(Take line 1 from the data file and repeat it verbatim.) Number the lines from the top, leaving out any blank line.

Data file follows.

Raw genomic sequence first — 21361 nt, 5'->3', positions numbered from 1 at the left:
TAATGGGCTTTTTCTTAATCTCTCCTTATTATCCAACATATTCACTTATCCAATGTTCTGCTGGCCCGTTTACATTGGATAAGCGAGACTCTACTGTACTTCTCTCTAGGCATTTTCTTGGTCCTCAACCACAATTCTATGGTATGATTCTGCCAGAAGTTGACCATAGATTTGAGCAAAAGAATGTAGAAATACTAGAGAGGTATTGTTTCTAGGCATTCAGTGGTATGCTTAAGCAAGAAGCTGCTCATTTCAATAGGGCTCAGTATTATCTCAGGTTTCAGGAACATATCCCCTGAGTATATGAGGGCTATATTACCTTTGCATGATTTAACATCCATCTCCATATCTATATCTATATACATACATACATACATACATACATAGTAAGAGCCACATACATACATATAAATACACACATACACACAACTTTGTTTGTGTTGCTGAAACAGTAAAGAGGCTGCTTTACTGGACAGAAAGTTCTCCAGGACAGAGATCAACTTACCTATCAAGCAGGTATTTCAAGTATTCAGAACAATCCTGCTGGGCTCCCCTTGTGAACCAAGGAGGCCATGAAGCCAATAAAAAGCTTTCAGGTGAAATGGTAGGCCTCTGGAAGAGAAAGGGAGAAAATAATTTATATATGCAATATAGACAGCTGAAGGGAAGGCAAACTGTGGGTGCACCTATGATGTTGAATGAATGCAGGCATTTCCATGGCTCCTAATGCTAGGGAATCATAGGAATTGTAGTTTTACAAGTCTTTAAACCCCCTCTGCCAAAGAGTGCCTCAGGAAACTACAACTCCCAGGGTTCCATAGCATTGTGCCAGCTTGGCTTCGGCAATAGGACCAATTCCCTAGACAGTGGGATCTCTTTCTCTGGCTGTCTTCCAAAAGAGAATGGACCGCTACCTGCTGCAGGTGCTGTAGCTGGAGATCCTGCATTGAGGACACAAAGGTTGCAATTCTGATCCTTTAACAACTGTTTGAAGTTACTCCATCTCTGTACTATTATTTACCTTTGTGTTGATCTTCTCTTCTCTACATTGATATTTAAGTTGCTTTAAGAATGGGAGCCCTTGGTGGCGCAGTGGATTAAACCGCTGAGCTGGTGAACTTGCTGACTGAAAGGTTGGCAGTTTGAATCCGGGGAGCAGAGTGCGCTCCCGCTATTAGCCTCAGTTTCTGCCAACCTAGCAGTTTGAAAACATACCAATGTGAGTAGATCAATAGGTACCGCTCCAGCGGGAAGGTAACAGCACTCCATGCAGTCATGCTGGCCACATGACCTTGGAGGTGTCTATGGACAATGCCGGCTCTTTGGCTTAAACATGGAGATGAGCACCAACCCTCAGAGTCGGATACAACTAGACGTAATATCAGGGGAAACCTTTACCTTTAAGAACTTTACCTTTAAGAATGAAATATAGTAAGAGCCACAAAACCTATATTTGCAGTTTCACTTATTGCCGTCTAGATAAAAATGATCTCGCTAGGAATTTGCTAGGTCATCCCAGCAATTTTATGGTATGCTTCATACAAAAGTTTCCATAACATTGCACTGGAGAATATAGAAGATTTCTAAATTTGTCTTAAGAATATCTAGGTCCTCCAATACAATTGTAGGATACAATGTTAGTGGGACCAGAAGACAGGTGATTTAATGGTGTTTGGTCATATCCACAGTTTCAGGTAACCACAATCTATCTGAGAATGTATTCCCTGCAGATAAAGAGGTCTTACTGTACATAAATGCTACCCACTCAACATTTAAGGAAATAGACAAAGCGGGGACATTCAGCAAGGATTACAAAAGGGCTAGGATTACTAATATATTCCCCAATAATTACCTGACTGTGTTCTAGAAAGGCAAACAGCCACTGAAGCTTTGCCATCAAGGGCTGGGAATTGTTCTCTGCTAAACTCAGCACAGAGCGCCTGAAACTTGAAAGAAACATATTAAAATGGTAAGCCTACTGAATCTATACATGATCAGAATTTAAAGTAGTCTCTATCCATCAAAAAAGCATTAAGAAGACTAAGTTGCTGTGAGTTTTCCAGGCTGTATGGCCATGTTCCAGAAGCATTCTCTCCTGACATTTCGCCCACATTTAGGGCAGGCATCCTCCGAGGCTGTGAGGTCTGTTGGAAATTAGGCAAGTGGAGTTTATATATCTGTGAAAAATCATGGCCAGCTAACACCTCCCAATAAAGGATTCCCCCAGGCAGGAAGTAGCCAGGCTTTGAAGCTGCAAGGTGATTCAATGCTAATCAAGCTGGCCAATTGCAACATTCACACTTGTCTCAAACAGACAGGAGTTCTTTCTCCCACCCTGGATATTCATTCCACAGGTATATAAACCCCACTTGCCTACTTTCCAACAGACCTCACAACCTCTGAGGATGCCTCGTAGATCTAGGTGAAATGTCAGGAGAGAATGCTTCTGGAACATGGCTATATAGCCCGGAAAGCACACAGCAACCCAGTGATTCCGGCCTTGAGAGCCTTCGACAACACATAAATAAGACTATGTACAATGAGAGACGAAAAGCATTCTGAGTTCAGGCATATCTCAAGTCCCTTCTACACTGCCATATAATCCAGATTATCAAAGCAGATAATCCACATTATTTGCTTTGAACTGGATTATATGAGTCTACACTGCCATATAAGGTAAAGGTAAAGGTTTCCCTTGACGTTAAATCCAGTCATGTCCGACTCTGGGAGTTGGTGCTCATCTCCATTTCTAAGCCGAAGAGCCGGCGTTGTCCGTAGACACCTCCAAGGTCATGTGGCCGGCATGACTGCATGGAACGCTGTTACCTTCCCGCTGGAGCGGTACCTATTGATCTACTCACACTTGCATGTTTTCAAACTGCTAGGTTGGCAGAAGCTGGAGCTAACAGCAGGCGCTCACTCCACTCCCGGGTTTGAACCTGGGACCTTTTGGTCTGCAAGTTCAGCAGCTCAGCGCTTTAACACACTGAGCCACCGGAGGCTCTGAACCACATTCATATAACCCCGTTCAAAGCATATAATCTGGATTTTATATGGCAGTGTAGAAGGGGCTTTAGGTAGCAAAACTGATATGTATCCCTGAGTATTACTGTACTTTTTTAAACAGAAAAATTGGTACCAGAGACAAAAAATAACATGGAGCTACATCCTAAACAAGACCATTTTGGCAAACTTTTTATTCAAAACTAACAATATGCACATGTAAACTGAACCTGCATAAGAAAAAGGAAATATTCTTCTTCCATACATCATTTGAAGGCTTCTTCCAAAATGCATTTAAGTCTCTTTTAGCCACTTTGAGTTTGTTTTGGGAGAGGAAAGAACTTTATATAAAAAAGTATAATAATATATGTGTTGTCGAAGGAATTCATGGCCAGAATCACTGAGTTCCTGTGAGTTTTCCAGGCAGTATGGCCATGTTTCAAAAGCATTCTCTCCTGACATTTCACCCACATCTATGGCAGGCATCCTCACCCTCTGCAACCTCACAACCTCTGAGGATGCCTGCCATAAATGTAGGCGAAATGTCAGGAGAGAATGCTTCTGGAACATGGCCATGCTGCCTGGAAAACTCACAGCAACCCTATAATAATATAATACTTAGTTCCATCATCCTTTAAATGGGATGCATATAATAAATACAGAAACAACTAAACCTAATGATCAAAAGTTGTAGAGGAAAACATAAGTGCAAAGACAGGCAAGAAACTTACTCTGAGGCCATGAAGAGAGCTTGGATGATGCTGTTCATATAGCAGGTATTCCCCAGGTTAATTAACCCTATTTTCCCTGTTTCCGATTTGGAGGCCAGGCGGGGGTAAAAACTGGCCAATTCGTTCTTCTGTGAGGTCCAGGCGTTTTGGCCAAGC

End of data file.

Raw genomic sequence first — 21361 nt, 5'->3', positions numbered from 1 at the left: